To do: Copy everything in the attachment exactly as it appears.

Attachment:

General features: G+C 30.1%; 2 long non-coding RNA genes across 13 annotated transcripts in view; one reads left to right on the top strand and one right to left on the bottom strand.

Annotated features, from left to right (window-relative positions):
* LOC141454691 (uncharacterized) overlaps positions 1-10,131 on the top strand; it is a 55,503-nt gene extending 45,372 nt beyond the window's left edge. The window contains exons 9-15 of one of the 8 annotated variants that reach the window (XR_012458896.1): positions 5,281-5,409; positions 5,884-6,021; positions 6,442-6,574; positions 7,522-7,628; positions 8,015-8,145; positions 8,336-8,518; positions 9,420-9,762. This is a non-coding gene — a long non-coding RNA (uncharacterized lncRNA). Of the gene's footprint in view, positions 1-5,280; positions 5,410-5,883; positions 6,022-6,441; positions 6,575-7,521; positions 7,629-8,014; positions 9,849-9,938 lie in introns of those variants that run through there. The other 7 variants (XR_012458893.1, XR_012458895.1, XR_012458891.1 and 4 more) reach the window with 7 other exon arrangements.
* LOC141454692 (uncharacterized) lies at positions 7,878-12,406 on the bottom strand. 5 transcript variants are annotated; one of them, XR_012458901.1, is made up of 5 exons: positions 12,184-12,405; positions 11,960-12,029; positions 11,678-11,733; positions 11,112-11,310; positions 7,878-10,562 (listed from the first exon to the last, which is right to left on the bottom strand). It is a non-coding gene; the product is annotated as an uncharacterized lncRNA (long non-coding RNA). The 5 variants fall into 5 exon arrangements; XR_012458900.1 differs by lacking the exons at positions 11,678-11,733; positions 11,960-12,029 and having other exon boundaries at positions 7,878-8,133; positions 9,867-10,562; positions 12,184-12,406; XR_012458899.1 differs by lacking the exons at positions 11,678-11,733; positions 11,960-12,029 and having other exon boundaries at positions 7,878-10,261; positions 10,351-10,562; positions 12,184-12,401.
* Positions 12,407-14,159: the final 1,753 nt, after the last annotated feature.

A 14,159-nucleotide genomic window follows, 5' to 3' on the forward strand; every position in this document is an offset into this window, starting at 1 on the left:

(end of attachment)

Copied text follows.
General features: G+C 30.1%; 2 long non-coding RNA genes across 13 annotated transcripts in view; one reads left to right on the top strand and one right to left on the bottom strand.

Annotated features, from left to right (window-relative positions):
* LOC141454691 (uncharacterized) overlaps positions 1-10,131 on the top strand; it is a 55,503-nt gene extending 45,372 nt beyond the window's left edge. The window contains exons 9-15 of one of the 8 annotated variants that reach the window (XR_012458896.1): positions 5,281-5,409; positions 5,884-6,021; positions 6,442-6,574; positions 7,522-7,628; positions 8,015-8,145; positions 8,336-8,518; positions 9,420-9,762. This is a non-coding gene — a long non-coding RNA (uncharacterized lncRNA). Of the gene's footprint in view, positions 1-5,280; positions 5,410-5,883; positions 6,022-6,441; positions 6,575-7,521; positions 7,629-8,014; positions 9,849-9,938 lie in introns of those variants that run through there. The other 7 variants (XR_012458893.1, XR_012458895.1, XR_012458891.1 and 4 more) reach the window with 7 other exon arrangements.
* LOC141454692 (uncharacterized) lies at positions 7,878-12,406 on the bottom strand. 5 transcript variants are annotated; one of them, XR_012458901.1, is made up of 5 exons: positions 12,184-12,405; positions 11,960-12,029; positions 11,678-11,733; positions 11,112-11,310; positions 7,878-10,562 (listed from the first exon to the last, which is right to left on the bottom strand). It is a non-coding gene; the product is annotated as an uncharacterized lncRNA (long non-coding RNA). The 5 variants fall into 5 exon arrangements; XR_012458900.1 differs by lacking the exons at positions 11,678-11,733; positions 11,960-12,029 and having other exon boundaries at positions 7,878-8,133; positions 9,867-10,562; positions 12,184-12,406; XR_012458899.1 differs by lacking the exons at positions 11,678-11,733; positions 11,960-12,029 and having other exon boundaries at positions 7,878-10,261; positions 10,351-10,562; positions 12,184-12,401.
* Positions 12,407-14,159: the final 1,753 nt, after the last annotated feature.

A 14,159-nucleotide genomic window follows, 5' to 3' on the forward strand; every position in this document is an offset into this window, starting at 1 on the left: